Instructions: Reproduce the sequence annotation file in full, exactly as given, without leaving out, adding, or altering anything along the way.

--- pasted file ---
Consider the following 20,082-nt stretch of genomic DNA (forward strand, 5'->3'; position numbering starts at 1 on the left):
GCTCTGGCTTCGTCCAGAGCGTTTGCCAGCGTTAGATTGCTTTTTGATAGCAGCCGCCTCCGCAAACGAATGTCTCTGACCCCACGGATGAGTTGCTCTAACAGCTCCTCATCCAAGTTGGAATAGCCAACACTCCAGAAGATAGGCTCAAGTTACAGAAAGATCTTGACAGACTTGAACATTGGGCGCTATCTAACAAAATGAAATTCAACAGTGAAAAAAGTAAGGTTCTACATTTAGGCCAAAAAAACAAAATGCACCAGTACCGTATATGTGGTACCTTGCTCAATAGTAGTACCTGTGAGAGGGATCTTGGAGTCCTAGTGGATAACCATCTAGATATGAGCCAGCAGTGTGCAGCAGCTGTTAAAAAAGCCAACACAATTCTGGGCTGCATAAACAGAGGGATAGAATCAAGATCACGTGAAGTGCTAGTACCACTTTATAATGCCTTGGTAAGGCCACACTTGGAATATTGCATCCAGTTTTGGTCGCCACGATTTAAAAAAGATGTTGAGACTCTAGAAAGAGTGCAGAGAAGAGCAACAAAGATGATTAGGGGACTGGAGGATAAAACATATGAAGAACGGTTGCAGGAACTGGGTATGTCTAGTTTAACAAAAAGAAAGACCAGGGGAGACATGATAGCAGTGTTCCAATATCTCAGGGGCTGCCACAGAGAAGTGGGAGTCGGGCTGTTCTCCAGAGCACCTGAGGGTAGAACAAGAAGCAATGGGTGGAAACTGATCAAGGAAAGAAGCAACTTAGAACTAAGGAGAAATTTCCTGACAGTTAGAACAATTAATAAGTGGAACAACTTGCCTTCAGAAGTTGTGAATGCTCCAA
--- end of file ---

Consider the following 20,082-nt stretch of genomic DNA (forward strand, 5'->3'; position numbering starts at 1 on the left):
GCTCTGGCTTCGTCCAGAGCGTTTGCCAGCGTTAGATTGCTTTTTGATAGCAGCCGCCTCCGCAAACGAATGTCTCTGACCCCACGGATGAGTTGCTCTAACAGCTCCTCATCCAAGTTGGAATAGCCAACACTCCAGAAGATAGGCTCAAGTTACAGAAAGATCTTGACAGACTTGAACATTGGGCGCTATCTAACAAAATGAAATTCAACAGTGAAAAAAGTAAGGTTCTACATTTAGGCCAAAAAAACAAAATGCACCAGTACCGTATATGTGGTACCTTGCTCAATAGTAGTACCTGTGAGAGGGATCTTGGAGTCCTAGTGGATAACCATCTAGATATGAGCCAGCAGTGTGCAGCAGCTGTTAAAAAAGCCAACACAATTCTGGGCTGCATAAACAGAGGGATAGAATCAAGATCACGTGAAGTGCTAGTACCACTTTATAATGCCTTGGTAAGGCCACACTTGGAATATTGCATCCAGTTTTGGTCGCCACGATTTAAAAAAGATGTTGAGACTCTAGAAAGAGTGCAGAGAAGAGCAACAAAGATGATTAGGGGACTGGAGGATAAAACATATGAAGAACGGTTGCAGGAACTGGGTATGTCTAGTTTAACAAAAAGAAAGACCAGGGGAGACATGATAGCAGTGTTCCAATATCTCAGGGGCTGCCACAGAGAAGTGGGAGTCGGGCTGTTCTCCAGAGCACCTGAGGGTAGAACAAGAAGCAATGGGTGGAAACTGATCAAGGAAAGAAGCAACTTAGAACTAAGGAGAAATTTCCTGACAGTTAGAACAATTAATAAGTGGAACAACTTGCCTTCAGAAGTTGTGAATGCTCCAA